Having healthy boundaries means “knowing and understanding what your limits are,” Dr. Gionta said. Below she offers insight into building better boundaries and maintaining them.

  1. Name your limits: You can’t set good boundaries if you’re unsure of where you stand. So identify your physical, emotional, mental and spiritual limits, Gionta said. Consider what you can tolerate and accept, and what makes you feel uncomfortable or stressed. Make an actual list identifying limits in each area.
  2. Tune in: Two key feelings in others that are red flags or cues that we’re letting go of our boundaries are discomfort and resentment. Gionta suggests thinking of these feelings on a continuum from 1 to 10, with 6 to 10 being the higher zone. If you’re at the higher end of this continuum during an interaction or a situation, Gionta suggests asking yourself, what is causing that? What is it about this interaction, or the person’s expectation, that is bothering me? Resentment usually “comes from being taken advantage of or not appreciated.” It’s often a sign that we’re pushing ourselves either beyond our own limits because we feel guilty, or someone else is imposing their expectations, views or values on us. “When someone acts in a way that makes you feel uncomfortable, that’s a cue to us they may be violating or crossing a boundary,” Gionta said.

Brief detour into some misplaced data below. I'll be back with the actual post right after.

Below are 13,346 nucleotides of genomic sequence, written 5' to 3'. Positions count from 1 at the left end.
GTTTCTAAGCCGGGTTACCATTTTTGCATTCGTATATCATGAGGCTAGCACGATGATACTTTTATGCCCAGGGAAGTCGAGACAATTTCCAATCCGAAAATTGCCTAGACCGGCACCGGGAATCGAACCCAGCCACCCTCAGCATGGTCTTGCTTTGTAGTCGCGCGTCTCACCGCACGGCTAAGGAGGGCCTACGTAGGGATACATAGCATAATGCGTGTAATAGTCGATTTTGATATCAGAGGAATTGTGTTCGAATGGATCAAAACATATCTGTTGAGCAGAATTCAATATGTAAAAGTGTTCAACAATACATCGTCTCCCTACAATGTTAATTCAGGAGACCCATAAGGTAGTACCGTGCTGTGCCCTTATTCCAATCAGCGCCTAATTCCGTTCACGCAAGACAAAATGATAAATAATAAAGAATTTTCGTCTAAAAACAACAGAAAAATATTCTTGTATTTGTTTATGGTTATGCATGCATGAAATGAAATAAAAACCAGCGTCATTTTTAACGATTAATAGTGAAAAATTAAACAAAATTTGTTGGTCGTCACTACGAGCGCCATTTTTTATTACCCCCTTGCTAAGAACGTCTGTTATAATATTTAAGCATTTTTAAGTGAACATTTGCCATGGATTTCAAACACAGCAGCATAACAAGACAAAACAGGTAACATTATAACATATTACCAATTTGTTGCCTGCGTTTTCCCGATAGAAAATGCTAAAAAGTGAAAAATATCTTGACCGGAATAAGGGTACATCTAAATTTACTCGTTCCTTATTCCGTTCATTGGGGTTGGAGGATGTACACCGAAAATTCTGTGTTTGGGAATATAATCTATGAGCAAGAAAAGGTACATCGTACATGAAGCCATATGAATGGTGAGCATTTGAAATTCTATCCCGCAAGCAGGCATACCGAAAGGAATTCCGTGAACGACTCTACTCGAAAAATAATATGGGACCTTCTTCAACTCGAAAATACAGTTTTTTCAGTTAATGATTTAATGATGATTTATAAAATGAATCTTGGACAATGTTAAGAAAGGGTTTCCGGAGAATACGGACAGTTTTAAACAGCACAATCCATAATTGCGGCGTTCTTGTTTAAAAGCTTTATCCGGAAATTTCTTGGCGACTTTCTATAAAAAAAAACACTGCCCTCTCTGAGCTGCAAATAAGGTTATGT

3. Be direct: With some people, maintaining healthy boundaries doesn’t require a direct and clear-cut dialogue. Usually this is the case if people are similar in their communication styles, views, personalities and general approach to life. They’ll “approach each other similarly.” With others, you’ll need to be more direct about your boundaries. Consider the following example: One person feels [that] challenging someone’s opinions is a healthy way of communicating, but to another person this feels disrespectful and tense.